Saturday, May 25, 2013
Denis Thoet and his partner, Michele Roy, own Long
News item in local weekly: "The first Augusta Whoopie Pie Challenge Festival will be held from 10:30 a.m. to 2 p.m., at the Utilitarian (sic) Universalist Community Church at 69 Winthrop Street."
I love those Utilitarians. They are always doing something useful, especially when it comes to whoopie pies. I think we should go a few steps farther. It's not enough that whoopie pies are in line to be crowned Maine's state dessert, or state snack, or something. It's time to replace "Dirigo" on the State Seal with something more appropriate, like "Whoopie!"
While we are at it, we should adopt a new State Song, like "Makin' Whoopie," and a new State Pillow, the Whoopie Cushion.
To backtrack just a little -- it's hard to imagine a zero-nutrition item like a whoopie pie as an official anything. The filling could be made with whipped cream, which has some food value, but it isn't. It's mostly shortening and sugar, in that order. The cake part, chocolate or otherwise, is equally worthless as real food.
I suggest we spend some effort to work with a brand that is already well-established in Maine: The Frost Heave.
Granted, it's not known as a dessert food yet, but let's put out a call for Frost Heave dessert recipes. They could include wild Maine blueberries, Maine cranberries or strawberries, maple syrup and some sherbet-like icy ingredient, all shaped into a ball that you can either heave or dig into with a spoon, or both. Maybe like a slush ball.
The best thing is that signs advertising this product will be going up all over the state in the next few weeks. Let's put that to our advantage and be ready with a product.
Send your recipes to: Long Meadow Farm, 29 Long Meadow Drive, West Gardiner, ME 04345. We'll take it from there.
I was living in Stonington when the bottle bill first came up for a vote in 1978. It seemed like a long shot. The economy was shaky; Jim Longley was our idiosyncratic governor.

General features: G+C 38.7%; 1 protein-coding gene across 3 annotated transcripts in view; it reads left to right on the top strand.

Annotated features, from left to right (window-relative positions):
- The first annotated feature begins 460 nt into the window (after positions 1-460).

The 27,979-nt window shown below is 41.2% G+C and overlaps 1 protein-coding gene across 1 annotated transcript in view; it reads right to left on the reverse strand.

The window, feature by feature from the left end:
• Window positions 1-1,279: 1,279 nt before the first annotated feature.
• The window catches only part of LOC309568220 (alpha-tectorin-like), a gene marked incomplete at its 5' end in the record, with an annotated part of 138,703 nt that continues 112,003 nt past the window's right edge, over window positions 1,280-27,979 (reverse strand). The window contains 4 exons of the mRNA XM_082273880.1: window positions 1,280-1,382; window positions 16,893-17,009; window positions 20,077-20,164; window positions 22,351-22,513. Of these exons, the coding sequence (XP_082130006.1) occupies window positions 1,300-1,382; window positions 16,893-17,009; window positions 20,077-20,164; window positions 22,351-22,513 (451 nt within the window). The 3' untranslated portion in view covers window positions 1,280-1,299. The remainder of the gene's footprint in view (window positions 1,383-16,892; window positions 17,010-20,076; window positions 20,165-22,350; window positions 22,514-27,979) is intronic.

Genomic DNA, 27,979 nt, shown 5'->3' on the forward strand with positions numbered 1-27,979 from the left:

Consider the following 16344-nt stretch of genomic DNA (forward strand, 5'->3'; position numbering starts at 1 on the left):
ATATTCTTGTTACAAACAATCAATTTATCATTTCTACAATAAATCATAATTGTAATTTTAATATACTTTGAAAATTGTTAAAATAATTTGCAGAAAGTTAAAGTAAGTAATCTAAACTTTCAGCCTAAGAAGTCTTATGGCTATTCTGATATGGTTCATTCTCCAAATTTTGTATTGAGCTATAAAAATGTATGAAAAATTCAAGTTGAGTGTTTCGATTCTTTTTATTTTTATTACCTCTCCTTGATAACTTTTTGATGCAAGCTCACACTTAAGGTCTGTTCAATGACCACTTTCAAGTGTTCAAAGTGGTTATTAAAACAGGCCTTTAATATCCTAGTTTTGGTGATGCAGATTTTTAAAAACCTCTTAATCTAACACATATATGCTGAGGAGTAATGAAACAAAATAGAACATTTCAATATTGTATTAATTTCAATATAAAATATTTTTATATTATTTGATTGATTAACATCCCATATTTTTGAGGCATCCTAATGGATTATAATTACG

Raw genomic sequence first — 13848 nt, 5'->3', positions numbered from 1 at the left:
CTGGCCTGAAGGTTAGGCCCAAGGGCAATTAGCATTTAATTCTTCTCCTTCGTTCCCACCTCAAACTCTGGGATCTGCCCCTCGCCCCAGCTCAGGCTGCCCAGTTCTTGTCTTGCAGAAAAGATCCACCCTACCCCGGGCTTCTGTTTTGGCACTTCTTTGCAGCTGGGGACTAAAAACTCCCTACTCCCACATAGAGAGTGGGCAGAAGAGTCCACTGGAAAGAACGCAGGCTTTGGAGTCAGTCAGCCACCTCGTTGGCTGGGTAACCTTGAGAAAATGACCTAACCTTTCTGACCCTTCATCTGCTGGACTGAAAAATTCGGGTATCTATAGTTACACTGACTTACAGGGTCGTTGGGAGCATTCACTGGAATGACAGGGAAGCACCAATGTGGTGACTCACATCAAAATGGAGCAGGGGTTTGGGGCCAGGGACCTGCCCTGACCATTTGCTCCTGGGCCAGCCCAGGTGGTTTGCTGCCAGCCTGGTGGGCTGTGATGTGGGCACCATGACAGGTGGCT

A few enterprising citizens went out and stood up all the bottles alongside the road so that when you drove around, especially at night, all you could see was thousands of bottles and cans glittering before you.
We can't go back to those days.
THE FUTURE OF FOOD
Have you thought of where your food might come from 20 to 30 years from now when the world commodity food systems -- based on fossil fuels for fertilizer, pesticides and transport -- collapse or become too expensive? Read this new book, "Empires of Food," by Evan Fraser and Andrew Rimas.
The food system of the future will be composed of farms that "are smallish, diverse and serving customers not too far away. This is called bioregionalism," they write.
To feed a population of 6 billion, "this bioregional system has to nest within a global trading network. Global food and local food offset each other's failings. Local food is thrifty with energy and buffered from faraway disasters. Global food is economically efficient and, more importantly, it puts mangoes and salmon on our dinner tables. We need the global system so that regions can specialize -- to a degree," the authors continue. "This combination of global and local ... is the best hope we have of sustaining our modern food empire."
I take issue with using the word "efficiency" to describe any large-scale agriculture -- our farm can produce far more real, edible food on an acre of Maine ground that any corn, wheat or soy farmer in the Midwest.
The authors stayed away from mentioning "organic" or "industrial" in their portrait of the future. That's not a bad way to look into the future, but it's going to take a small revolution in our agripolitics, and especially our eating habits to make the transition.
So let's just express a guarded "whoopie" for our future prospects.
Denis Thoet and his partner, Michele Roy, own Long Meadow Farm in West Gardiner, email@example.com